I was recently reading an article about the massive effects of investment fees on retirement assets.  The gist of the article was that fund managers and investment advisors are thieves because they often take 1-2%, or more, of our invested assets every year in the form of fees.  I agree that having a couple of percent of your invested assets taken from you every year hurts. If you look at the prospectus for your mutual funds, you’ll see what fees are taken out, and if you contact your investment advisor, they’ll tell you what their fees are.  

These are fees taken in plain sight, so even though it stinks to lose a percentage of invested assets every year, at least you know it, and you can see it happening.  I don’t think you can consider someone a thief if you are willingly giving them your money. But investment fees are not the only thing siphoning value out of your assets every year.

THE SILENT THIEF

There is a silent thief out there, consuming your assets, year after year, decade after decade.  You can’t avoid this thief by firing your investment advisor, or choosing low cost investments, it is going to be out there sucking the life out of your finances for the rest of your life.  This silent thief I’m talking about is inflation.  

Whenever anyone starts talking about inflation, eyes start to roll and people start falling asleep.  It’s not an inherently thrilling topic, but it’s one that’s important to understand, at least in a general sense.  We have to know about the effects of inflation because it’s one of the most important factors in determining our financial strength decades from now.  

The reason that inflation is a silent thief is because it’s not at all obvious on a day to day, and year to year basis.  Most of us don’t go look up the inflation rate when we are trying to figure out at what our investment returns have really been.  The reason that we don’t think about inflation more is because we don’t have any control over it, it is going to happen and there really isn’t anything we can do to stop it.  We can try to overcome it with our investment returns, but inflation is still going to take a bite out of our assets every year.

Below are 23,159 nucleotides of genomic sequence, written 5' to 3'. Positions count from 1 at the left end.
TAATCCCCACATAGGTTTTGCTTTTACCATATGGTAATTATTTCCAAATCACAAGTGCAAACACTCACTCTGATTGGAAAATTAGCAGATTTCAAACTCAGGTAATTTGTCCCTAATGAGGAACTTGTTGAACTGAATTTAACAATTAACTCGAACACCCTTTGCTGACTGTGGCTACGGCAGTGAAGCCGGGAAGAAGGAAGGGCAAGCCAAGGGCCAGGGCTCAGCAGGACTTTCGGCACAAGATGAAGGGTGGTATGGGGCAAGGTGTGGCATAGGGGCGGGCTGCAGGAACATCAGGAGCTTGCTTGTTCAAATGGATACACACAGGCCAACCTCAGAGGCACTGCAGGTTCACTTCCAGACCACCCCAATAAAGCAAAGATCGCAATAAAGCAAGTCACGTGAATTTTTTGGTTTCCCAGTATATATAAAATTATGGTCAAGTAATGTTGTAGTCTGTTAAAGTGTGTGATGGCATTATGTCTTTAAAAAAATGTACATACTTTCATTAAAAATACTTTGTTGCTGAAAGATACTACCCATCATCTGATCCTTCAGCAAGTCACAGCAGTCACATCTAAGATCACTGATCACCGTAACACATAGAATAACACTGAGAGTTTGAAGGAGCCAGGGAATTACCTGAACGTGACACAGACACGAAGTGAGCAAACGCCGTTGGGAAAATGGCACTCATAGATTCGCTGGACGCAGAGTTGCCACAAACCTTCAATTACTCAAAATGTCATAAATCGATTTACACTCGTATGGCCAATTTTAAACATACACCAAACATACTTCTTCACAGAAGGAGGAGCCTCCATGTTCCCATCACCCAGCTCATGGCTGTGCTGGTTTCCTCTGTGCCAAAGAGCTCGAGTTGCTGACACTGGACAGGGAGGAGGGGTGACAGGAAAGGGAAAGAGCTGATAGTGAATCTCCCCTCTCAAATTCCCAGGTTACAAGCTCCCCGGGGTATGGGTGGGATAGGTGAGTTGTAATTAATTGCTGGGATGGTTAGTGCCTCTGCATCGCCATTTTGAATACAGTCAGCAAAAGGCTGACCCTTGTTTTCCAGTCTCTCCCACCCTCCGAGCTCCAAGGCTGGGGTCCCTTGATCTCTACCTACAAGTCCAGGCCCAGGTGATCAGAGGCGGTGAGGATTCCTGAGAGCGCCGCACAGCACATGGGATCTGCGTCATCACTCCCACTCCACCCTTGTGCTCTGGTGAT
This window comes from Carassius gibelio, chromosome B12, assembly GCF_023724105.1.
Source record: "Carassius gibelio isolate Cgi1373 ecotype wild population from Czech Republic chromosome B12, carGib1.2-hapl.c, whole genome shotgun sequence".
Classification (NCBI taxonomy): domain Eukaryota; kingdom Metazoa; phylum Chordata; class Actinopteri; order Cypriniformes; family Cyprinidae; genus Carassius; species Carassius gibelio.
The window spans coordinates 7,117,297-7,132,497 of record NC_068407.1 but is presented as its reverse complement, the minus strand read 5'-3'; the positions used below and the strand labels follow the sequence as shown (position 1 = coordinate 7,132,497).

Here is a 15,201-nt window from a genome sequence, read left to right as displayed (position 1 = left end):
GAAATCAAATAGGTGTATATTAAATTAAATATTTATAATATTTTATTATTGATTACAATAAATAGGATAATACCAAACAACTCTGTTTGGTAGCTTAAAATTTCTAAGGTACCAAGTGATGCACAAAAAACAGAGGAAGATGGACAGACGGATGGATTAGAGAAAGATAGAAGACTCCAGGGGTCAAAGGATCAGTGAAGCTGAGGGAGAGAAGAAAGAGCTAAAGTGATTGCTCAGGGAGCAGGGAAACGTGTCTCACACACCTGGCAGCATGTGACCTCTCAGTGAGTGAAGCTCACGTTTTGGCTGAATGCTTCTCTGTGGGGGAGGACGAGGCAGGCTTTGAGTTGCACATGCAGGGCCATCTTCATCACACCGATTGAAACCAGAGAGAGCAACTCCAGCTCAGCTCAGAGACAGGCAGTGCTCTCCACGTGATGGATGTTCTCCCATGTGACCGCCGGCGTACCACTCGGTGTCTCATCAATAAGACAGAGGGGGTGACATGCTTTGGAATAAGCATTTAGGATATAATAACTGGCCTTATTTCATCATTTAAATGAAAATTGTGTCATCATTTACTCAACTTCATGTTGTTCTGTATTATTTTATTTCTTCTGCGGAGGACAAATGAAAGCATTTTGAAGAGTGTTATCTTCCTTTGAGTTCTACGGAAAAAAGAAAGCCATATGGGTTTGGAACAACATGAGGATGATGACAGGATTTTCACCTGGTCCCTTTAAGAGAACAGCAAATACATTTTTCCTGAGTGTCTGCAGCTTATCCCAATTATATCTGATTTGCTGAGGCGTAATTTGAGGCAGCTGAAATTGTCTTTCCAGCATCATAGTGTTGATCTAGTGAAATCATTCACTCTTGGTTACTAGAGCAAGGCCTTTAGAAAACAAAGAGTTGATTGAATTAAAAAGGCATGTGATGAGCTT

WHAT IS INFLATION?

Inflation is a measure of the rate at which the price of a basket of goods and services increases over time.  In other words, it is basically a measure of how the cost of living your life increases from one year to the next.  Inflation can be viewed as a progressive decrease in the purchasing power of a nation’s currency over time. It is why your grandparents told you that a cup of coffee used to cost ten cents.  

Over the past 100 years the average annual rate of inflation in the U.S. has been around 3%.  In some years it has been much higher, and in other years it has been much lower. For the purposes of this article, we’ll assume that inflation is going to be around 3% when averaged over long periods of time.  

So what does this mean?  It means that every dollar you have, loses about 3% of it’s value every single year.  That has a huge impact on how we should approach our investments and what we would consider an acceptable investment return.  

SOME INFLATION IS ACTUALLY GOOD

Even though losing a percentage of your money’s value to inflation every year seems pretty terrible, inflation can actually be a good thing for the economy.  This is because inflation is a driver of consumer spending.  

Since inflation causes the price of goods to increase over time, it motivates consumers to buy things now rather than waiting.  If you want a new TV and you know that if you wait until next year, it’s going to be more expensive, it will motivate you to buy the TV now instead of waiting.